Each game begins with units positioned on the game board, with each power given a separate setup chart for their pieces; in Classic and Classic-based Axis & Allies-like games, confusion may arise due to the position of air units such as fighters on coastal territories (that is, whether they begin the game at sea on an aircraft carrier or on land), which is typically explained on setup charts. In may cases some territories may be too small for all of the units stationed there. In Classic and many Axis & Allies-like games, this was addressed by adding insets in different areas of the game board. Revised used "marshalling circles" for this purpose, while later games have come with larger boards or distorted maps so that pieces could adequately fit without the need for additional equipment.
Industrial Production Certificates
Industrial Production Certificates (IPCs) is the abstract unit of currency in the Axis & Allies series, representing one million man-hours of labour. Up until 1942, a pack of paper IPCs has been included with every copy of Axis & Allies (though the money used in Anniversary differs that from other games); they have not been included since 1942 partly to cut costs, and partly due to input from fans that it was easier to keep track of IPCs with pencil and paper. In these games IPCs were renamed as Industrial Production Credits.
The purchase of units, research, or repairs to industrial complexes (depending on the game) all use IPCs. IPCs are generated mainly based on the income generated by territories under the control of the player at a certain phase during the player's turn. IPCs and other material may not be traded between players, though some Axis & Allies-like games have instituted lend-lease mechanics to facilitate this (though no such mechanic exists in any Axis & Allies game to date). However, IPCs can be lost: strategic bombing raids may result in the defender losing IPCs, while a player must surrender all their IPCs if their capital territory is conquered. Pacific 1940 introduced "convoy hunting" which reduced the income of an Allied player in each turn, as well as a "wartime economy" mechanic for the American player.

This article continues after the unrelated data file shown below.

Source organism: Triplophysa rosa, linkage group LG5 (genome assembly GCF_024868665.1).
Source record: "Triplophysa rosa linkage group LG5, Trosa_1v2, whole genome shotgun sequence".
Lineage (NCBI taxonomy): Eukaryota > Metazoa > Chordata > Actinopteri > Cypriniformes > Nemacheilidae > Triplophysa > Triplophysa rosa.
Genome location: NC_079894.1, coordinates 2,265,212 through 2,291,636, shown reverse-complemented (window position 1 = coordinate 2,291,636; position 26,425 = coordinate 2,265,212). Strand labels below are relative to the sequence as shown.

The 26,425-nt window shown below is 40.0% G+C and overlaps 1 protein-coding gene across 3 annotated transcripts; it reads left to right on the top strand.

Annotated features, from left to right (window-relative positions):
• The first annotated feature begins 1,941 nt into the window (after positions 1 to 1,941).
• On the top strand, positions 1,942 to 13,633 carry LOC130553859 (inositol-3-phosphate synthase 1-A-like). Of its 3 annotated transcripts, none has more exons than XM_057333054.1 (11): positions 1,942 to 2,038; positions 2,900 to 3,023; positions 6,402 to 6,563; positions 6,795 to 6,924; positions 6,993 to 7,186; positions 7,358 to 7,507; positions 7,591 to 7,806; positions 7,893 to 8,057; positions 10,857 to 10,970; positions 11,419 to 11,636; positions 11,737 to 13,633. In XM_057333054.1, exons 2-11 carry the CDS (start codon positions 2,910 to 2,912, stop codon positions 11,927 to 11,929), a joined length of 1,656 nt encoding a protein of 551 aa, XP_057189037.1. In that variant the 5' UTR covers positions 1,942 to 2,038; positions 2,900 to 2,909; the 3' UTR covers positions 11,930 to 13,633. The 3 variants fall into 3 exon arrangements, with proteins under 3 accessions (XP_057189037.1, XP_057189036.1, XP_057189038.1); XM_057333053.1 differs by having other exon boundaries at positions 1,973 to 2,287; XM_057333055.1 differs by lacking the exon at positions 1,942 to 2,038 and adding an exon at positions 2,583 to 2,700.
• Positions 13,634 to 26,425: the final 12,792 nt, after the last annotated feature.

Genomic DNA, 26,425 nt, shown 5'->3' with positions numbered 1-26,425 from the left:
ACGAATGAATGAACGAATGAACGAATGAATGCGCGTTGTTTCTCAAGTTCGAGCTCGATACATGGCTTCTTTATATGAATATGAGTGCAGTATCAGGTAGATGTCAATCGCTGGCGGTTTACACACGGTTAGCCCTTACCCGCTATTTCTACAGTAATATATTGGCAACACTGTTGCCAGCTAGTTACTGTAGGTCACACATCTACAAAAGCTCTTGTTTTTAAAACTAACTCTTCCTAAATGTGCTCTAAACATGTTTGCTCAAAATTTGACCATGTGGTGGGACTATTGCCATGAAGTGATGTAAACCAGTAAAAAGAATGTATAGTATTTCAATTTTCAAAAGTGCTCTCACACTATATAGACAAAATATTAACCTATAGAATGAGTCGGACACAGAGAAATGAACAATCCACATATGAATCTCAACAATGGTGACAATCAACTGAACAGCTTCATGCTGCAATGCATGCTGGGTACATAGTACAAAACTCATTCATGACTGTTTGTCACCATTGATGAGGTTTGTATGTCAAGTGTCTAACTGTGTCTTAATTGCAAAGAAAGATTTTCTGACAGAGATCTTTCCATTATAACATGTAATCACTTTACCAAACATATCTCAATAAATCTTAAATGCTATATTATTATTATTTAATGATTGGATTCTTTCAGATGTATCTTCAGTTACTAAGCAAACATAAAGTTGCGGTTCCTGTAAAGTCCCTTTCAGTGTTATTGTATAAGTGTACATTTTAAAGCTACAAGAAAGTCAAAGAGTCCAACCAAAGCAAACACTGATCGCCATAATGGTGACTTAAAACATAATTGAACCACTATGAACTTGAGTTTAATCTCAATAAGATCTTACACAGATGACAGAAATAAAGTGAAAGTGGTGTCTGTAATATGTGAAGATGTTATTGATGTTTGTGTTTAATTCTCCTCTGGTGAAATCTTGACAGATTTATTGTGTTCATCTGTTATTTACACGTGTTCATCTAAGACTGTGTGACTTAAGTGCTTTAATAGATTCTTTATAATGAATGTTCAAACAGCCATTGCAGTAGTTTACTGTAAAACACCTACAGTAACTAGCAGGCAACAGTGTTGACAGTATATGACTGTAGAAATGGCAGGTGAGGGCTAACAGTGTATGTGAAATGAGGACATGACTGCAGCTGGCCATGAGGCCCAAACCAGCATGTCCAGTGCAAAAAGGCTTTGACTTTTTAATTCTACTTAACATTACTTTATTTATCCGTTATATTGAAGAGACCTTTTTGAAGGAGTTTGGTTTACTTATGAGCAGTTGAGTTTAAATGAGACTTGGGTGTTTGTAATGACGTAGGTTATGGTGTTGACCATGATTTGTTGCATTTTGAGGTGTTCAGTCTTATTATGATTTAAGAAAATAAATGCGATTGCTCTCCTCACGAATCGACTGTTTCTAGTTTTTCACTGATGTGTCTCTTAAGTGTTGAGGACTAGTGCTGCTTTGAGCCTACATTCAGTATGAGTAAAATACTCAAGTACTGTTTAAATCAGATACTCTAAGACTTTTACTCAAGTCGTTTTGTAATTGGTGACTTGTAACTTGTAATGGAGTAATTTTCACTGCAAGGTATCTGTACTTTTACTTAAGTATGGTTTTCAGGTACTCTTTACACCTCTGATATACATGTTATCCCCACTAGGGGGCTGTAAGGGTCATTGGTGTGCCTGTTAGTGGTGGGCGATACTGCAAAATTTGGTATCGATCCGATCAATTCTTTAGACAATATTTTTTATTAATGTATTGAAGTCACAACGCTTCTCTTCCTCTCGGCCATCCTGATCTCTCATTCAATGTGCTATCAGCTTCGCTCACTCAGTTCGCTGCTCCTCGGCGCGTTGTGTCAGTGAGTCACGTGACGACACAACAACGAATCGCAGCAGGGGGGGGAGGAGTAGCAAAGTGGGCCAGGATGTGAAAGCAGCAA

Despite the limited supply of IPC notes that may come with the game, it is assumed in all cases that there is an infinite supply of IPCs available, so no power is ever denied any part of their income due to IPC exhaustion.
None of the tactical games in the Axis & Allies series uses IPCs; new units enter the game in accordance to reinforcement and/or supply mechanics found in each game.
Much of the combat is done with different units (spanning land, sea, and air). Each game comes with a supply of units for each power, and a supply of plastic chips, used to represent multiples of a type of unit. In the Nova Games release, players were not permitted to purchase additional units of a particular type if all of a type's pieces were already on the board (thus, for example, limiting players to only eight infantry units). Classic relaxed this rule somewhat, in limiting only the number of groups of units (for example, each power was given only two aircraft carrier figurines, and thus were limited to two groups of carriers, though players may have any number of carriers in a group). Later Axis & Allies games neither limited the number of groups nor the number of units per group. Some Axis & Allies-like games may impose unit limits on certain limits but not others. Typically, the number of figures included with each game reflects typical usage (for example, games tend to have fewer Soviet figurines compared to American ones).